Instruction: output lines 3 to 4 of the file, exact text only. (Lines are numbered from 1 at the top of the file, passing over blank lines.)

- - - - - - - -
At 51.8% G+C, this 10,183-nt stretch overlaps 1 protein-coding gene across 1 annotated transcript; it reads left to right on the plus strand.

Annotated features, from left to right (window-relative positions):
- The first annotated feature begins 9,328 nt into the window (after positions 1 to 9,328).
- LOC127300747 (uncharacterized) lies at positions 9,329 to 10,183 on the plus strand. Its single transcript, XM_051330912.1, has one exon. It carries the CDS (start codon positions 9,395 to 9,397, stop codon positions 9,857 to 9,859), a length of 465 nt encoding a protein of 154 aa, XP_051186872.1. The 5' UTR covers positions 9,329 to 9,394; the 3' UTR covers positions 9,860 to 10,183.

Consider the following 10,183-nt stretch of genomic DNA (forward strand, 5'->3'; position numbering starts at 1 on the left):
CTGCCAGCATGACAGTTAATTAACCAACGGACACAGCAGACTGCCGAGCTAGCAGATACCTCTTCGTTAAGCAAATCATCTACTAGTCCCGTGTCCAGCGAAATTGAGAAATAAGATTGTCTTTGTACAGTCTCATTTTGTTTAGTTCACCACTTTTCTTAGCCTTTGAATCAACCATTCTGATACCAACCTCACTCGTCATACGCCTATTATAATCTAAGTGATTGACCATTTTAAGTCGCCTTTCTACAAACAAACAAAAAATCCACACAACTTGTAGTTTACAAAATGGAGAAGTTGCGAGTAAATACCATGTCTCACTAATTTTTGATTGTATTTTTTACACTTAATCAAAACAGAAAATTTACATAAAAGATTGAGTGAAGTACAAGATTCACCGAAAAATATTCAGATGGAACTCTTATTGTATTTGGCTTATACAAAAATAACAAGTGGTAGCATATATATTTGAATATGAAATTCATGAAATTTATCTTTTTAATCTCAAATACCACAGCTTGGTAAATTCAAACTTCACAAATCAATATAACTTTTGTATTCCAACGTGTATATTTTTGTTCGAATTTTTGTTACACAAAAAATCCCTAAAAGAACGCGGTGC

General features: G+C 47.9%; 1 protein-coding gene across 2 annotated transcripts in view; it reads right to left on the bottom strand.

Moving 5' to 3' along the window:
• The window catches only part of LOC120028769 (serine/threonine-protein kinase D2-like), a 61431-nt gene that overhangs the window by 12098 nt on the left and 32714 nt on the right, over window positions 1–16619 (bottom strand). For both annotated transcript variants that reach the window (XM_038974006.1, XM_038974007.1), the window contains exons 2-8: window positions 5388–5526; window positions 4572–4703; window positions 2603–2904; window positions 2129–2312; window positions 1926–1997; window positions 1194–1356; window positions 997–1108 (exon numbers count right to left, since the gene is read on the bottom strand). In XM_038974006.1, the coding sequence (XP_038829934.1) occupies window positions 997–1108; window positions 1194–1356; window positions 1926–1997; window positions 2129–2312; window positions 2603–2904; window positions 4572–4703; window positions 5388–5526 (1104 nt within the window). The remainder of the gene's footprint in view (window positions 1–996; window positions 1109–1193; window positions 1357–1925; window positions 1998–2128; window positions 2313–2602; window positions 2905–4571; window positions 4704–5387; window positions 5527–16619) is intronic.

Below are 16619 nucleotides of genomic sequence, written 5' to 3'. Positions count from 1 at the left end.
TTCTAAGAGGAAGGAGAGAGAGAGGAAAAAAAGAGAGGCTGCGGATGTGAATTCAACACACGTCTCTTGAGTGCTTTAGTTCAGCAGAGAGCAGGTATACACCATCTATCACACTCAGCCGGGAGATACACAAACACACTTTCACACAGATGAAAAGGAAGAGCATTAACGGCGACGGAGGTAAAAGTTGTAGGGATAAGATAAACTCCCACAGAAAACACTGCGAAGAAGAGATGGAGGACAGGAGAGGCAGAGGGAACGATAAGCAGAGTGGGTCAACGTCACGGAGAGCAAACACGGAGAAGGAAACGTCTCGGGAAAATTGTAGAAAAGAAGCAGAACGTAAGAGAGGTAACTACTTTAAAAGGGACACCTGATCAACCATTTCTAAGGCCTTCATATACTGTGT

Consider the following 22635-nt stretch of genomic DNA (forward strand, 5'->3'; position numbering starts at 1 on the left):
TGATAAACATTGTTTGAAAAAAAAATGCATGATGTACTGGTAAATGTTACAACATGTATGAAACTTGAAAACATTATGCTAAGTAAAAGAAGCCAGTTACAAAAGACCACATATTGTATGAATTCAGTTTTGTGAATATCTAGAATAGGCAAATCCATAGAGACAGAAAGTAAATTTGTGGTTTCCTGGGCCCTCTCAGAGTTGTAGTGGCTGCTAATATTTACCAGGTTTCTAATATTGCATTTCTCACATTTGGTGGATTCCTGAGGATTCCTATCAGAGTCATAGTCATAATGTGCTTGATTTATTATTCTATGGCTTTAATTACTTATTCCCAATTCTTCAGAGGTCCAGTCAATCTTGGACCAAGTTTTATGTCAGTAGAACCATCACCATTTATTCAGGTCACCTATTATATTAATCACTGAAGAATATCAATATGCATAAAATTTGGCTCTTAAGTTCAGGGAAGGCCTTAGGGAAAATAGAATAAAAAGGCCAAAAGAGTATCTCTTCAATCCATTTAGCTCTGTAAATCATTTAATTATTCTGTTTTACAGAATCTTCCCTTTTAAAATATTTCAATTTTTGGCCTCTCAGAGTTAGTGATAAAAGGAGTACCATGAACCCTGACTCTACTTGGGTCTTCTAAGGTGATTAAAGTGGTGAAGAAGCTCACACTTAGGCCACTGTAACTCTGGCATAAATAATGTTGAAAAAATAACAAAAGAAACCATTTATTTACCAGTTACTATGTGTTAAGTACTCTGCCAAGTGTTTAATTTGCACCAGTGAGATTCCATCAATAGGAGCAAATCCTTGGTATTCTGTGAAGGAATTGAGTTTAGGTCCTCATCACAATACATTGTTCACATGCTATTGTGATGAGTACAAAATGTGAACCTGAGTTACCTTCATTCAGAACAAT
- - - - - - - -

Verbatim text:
- The first annotated feature begins 9,328 nt into the window (after positions 1 to 9,328).
- LOC127300747 (uncharacterized) lies at positions 9,329 to 10,183 on the plus strand. Its single transcript, XM_051330912.1, has one exon. It carries the CDS (start codon positions 9,395 to 9,397, stop codon positions 9,857 to 9,859), a length of 465 nt encoding a protein of 154 aa, XP_051186872.1. The 5' UTR covers positions 9,329 to 9,394; the 3' UTR covers positions 9,860 to 10,183.